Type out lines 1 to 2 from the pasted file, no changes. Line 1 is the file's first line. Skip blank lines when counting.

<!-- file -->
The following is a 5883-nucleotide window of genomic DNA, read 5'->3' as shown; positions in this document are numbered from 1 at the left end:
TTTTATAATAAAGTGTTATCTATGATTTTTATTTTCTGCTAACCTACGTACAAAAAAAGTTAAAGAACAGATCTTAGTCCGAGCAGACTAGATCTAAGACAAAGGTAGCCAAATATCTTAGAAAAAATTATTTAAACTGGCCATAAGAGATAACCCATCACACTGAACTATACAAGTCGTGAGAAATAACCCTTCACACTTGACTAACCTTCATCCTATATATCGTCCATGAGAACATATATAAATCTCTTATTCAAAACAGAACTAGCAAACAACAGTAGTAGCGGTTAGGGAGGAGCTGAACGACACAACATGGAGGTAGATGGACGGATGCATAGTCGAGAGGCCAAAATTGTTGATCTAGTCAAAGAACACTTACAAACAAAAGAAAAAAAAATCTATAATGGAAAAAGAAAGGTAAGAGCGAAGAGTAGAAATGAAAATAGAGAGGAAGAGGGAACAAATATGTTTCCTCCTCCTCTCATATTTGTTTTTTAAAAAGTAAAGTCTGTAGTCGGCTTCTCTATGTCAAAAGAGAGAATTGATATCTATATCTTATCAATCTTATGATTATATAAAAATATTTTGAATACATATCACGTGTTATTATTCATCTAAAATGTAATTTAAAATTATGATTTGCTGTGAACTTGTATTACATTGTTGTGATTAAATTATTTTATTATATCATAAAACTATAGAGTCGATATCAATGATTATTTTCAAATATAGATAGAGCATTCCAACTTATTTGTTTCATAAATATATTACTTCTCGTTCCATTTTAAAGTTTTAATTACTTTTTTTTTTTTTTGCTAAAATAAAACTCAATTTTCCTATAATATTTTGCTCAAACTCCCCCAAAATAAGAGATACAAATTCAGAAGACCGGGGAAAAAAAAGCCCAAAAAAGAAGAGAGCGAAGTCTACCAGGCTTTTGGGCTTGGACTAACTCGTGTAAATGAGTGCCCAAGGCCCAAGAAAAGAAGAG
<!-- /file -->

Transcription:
The following is a 5883-nucleotide window of genomic DNA, read 5'->3' as shown; positions in this document are numbered from 1 at the left end:
TTTTATAATAAAGTGTTATCTATGATTTTTATTTTCTGCTAACCTACGTACAAAAAAAGTTAAAGAACAGATCTTAGTCCGAGCAGACTAGATCTAAGACAAAGGTAGCCAAATATCTTAGAAAAAATTATTTAAACTGGCCATAAGAGATAACCCATCACACTGAACTATACAAGTCGTGAGAAATAACCCTTCACACTTGACTAACCTTCATCCTATATATCGTCCATGAGAACATATATAAATCTCTTATTCAAAACAGAACTAGCAAACAACAGTAGTAGCGGTTAGGGAGGAGCTGAACGACACAACATGGAGGTAGATGGACGGATGCATAGTCGAGAGGCCAAAATTGTTGATCTAGTCAAAGAACACTTACAAACAAAAGAAAAAAAAATCTATAATGGAAAAAGAAAGGTAAGAGCGAAGAGTAGAAATGAAAATAGAGAGGAAGAGGGAACAAATATGTTTCCTCCTCCTCTCATATTTGTTTTTTAAAAAGTAAAGTCTGTAGTCGGCTTCTCTATGTCAAAAGAGAGAATTGATATCTATATCTTATCAATCTTATGATTATATAAAAATATTTTGAATACATATCACGTGTTATTATTCATCTAAAATGTAATTTAAAATTATGATTTGCTGTGAACTTGTATTACATTGTTGTGATTAAATTATTTTATTATATCATAAAACTATAGAGTCGATATCAATGATTATTTTCAAATATAGATAGAGCATTCCAACTTATTTGTTTCATAAATATATTACTTCTCGTTCCATTTTAAAGTTTTAATTACTTTTTTTTTTTTTTGCTAAAATAAAACTCAATTTTCCTATAATATTTTGCTCAAACTCCCCCAAAATAAGAGATACAAATTCAGAAGACCGGGGAAAAAAAAGCCCAAAAAAGAAGAGAGCGAAGTCTACCAGGCTTTTGGGCTTGGACTAACTCGTGTAAATGAGTGCCCAAGGCCCAAGAAAAGAAGAG